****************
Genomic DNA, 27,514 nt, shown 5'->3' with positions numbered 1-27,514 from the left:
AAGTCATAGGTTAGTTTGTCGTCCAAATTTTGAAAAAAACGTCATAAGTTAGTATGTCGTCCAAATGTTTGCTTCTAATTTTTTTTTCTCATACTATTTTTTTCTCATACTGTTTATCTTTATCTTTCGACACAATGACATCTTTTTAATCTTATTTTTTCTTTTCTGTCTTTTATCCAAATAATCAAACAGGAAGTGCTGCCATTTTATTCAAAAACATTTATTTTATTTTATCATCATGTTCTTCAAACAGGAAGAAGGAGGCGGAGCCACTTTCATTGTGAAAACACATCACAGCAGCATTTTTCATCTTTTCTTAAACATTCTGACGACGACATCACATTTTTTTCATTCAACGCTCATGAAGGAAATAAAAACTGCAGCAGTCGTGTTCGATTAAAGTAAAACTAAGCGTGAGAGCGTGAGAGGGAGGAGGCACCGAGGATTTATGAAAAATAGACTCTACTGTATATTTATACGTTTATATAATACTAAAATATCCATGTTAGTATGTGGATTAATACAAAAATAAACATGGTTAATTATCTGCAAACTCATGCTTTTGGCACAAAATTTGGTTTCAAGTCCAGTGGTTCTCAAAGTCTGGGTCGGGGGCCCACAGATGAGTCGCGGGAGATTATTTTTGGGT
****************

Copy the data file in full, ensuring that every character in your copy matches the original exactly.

Genomic DNA, 27,514 nt, shown 5'->3' with positions numbered 1-27,514 from the left:
AAGTCATAGGTTAGTTTGTCGTCCAAATTTTGAAAAAAACGTCATAAGTTAGTATGTCGTCCAAATGTTTGCTTCTAATTTTTTTTTCTCATACTATTTTTTTCTCATACTGTTTATCTTTATCTTTCGACACAATGACATCTTTTTAATCTTATTTTTTCTTTTCTGTCTTTTATCCAAATAATCAAACAGGAAGTGCTGCCATTTTATTCAAAAACATTTATTTTATTTTATCATCATGTTCTTCAAACAGGAAGAAGGAGGCGGAGCCACTTTCATTGTGAAAACACATCACAGCAGCATTTTTCATCTTTTCTTAAACATTCTGACGACGACATCACATTTTTTTCATTCAACGCTCATGAAGGAAATAAAAACTGCAGCAGTCGTGTTCGATTAAAGTAAAACTAAGCGTGAGAGCGTGAGAGGGAGGAGGCACCGAGGATTTATGAAAAATAGACTCTACTGTATATTTATACGTTTATATAATACTAAAATATCCATGTTAGTATGTGGATTAATACAAAAATAAACATGGTTAATTATCTGCAAACTCATGCTTTTGGCACAAAATTTGGTTTCAAGTCCAGTGGTTCTCAAAGTCTGGGTCGGGGGCCCACAGATGAGTCGCGGGAGATTATTTTTGGGT